Bjornberg99: Bjornberg O, Gruner AC, Roepstorff P, Jensen KF (1999). "The activity of Escherichia coli dihydroorotate dehydrogenase is dependent on a conserved loop identified by sequence homology, mutagenesis, and limited proteolysis." Biochemistry 38(10);2899-908. PMID: 10074342

Bonekamp84: Bonekamp F, Clemmesen K, Karlstrom O, Jensen KF (1984). "Mechanism of UTP-modulated attenuation at the pyrE gene of Escherichia coli: an example of operon polarity control through the coupling of translation to transcription." EMBO J 3(12);2857-61. PMID: 6098450

Bonekamp85: Bonekamp F, Andersen HD, Christensen T, Jensen KF (1985). "Codon-defined ribosomal pausing in Escherichia coli detected by using the pyrE attenuator to probe the coupling between transcription and translation." Nucleic Acids Res 13(11);4113-23. PMID: 2989788

BRENDA14: BRENDA team (2014). "Imported from BRENDA version existing on Aug 2014." http://www.brenda-enzymes.org.

Brown91: Brown DC, Collins KD (1991). "Dihydroorotase from Escherichia coli. Substitution of Co(II) for the active site Zn(II)." J Biol Chem 1991;266(3);1597-604. PMID: 1671037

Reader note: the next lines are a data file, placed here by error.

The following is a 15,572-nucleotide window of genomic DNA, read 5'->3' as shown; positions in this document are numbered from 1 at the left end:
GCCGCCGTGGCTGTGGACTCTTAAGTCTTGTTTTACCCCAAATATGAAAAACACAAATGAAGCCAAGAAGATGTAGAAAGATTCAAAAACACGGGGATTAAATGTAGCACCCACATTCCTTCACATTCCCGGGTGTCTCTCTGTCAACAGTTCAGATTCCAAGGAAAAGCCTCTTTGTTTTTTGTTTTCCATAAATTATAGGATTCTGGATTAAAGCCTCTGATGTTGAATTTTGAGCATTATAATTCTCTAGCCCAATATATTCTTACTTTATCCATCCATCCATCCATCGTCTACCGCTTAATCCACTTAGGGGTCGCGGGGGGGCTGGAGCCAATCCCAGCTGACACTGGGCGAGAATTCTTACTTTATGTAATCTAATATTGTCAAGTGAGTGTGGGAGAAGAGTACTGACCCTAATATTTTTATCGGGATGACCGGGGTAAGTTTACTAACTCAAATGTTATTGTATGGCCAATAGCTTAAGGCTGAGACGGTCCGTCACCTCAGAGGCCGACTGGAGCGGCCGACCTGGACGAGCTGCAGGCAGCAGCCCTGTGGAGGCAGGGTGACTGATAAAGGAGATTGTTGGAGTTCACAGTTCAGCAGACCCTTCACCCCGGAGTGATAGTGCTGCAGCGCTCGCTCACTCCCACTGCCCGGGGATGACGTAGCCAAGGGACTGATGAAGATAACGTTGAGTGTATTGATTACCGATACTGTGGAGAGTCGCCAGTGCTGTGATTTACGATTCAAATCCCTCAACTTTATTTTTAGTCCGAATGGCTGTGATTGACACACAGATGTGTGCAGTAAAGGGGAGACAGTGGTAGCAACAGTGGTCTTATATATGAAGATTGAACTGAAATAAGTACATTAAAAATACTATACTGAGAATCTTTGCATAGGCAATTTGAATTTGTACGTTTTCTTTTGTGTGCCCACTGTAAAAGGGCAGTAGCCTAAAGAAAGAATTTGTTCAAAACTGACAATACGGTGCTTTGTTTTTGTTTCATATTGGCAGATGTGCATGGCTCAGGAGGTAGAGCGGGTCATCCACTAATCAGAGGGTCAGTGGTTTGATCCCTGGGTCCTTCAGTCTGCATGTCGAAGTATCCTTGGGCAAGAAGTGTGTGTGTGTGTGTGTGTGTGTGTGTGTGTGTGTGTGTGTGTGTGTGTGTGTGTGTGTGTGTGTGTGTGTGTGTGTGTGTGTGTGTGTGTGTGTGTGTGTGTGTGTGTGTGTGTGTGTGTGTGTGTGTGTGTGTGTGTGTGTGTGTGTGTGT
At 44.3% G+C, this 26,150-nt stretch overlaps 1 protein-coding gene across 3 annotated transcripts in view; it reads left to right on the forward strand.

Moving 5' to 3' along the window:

Butland05: Butland G, Peregrin-Alvarez JM, Li J, Yang W, Yang X, Canadien V, Starostine A, Richards D, Beattie B, Krogan N, Davey M, Parkinson J, Greenblatt J, Emili A (2005). "Interaction network containing conserved and essential protein complexes in Escherichia coli." Nature 433(7025);531-7. PMID: 15690043

Callahan07: Callahan BP, Miller BG (2007). "OMP decarboxylase--An enigma persists." Bioorg Chem 35(6);465-9. PMID: 17889251

Changeux68: Changeux JP, Gerhart JC, Schachman HK (1968). "Allosteric interactions in aspartate transcarbamylase. I. Binding of specific ligands to the native enzyme and its isolated subunits." Biochemistry 7(2);531-8. PMID: 4868539

Christopherson78: Christopherson RI, Finch LR (1978). "Response of the pyrimidine pathway of Escherichia coli K 12 to exogenous adenine and uracil." Eur J Biochem 90(2);347-58. PMID: 361403

Collins71: Collins KD, Stark GR (1971). "Aspartate transcarbamylase. Interaction with the transition state analogue N-(phosphonacetyl)-L-aspartate." J Biol Chem 1971;246(21);6599-605. PMID: 4943676

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Please cite the following article in publications resulting from the use of EcoCyc: Nucleic Acids Research 41:D605-12 2013
Page generated by SRI International Pathway Tools version 18.5 on Wed Dec 17, 2014, BIOCYC13B.